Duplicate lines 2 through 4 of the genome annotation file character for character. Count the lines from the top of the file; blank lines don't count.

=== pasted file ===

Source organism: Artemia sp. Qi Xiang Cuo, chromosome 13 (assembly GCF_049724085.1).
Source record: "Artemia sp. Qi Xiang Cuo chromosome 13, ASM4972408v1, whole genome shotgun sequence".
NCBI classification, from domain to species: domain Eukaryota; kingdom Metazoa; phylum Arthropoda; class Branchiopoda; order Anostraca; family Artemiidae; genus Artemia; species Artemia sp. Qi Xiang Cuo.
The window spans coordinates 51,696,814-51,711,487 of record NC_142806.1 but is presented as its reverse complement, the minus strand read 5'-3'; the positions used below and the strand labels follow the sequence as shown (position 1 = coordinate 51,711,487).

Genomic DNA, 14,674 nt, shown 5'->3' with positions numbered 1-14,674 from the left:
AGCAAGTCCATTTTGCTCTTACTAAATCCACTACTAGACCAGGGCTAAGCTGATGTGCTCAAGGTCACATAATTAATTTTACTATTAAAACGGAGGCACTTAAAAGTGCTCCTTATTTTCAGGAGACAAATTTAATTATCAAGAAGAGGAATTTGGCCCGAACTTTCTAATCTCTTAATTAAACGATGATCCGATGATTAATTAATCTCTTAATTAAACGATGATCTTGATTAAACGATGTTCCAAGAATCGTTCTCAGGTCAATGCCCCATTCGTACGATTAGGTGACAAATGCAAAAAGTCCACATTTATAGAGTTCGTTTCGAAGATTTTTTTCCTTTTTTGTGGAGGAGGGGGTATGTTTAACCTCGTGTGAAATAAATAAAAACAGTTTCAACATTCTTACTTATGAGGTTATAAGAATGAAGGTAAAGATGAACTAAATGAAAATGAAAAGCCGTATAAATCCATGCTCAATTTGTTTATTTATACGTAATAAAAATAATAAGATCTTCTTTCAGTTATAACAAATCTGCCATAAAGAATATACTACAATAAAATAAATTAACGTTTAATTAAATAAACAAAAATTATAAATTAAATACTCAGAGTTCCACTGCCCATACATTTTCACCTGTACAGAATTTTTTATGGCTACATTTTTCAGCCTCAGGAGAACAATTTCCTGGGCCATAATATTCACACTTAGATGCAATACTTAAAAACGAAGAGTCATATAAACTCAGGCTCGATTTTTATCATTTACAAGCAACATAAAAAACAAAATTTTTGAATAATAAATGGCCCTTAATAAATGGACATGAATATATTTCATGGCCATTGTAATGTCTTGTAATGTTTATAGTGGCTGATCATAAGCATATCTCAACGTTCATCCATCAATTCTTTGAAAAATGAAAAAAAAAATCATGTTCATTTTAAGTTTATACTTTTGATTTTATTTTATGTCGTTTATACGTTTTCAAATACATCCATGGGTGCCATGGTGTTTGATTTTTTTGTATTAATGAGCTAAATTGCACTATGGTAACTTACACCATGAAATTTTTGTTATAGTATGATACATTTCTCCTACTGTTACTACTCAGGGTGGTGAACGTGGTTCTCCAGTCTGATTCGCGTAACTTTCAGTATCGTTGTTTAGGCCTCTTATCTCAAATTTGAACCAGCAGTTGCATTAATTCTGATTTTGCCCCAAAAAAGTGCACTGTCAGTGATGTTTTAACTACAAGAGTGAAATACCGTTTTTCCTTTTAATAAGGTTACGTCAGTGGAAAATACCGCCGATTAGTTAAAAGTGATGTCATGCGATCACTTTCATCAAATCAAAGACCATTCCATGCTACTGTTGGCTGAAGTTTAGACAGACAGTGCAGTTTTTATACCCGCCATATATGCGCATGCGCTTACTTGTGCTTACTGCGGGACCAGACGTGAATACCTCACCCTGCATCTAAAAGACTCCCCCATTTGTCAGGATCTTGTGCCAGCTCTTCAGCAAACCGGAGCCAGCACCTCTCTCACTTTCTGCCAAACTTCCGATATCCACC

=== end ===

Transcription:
Source record: "Artemia sp. Qi Xiang Cuo chromosome 13, ASM4972408v1, whole genome shotgun sequence".
NCBI classification, from domain to species: domain Eukaryota; kingdom Metazoa; phylum Arthropoda; class Branchiopoda; order Anostraca; family Artemiidae; genus Artemia; species Artemia sp. Qi Xiang Cuo.
The window spans coordinates 51,696,814-51,711,487 of record NC_142806.1 but is presented as its reverse complement, the minus strand read 5'-3'; the positions used below and the strand labels follow the sequence as shown (position 1 = coordinate 51,711,487).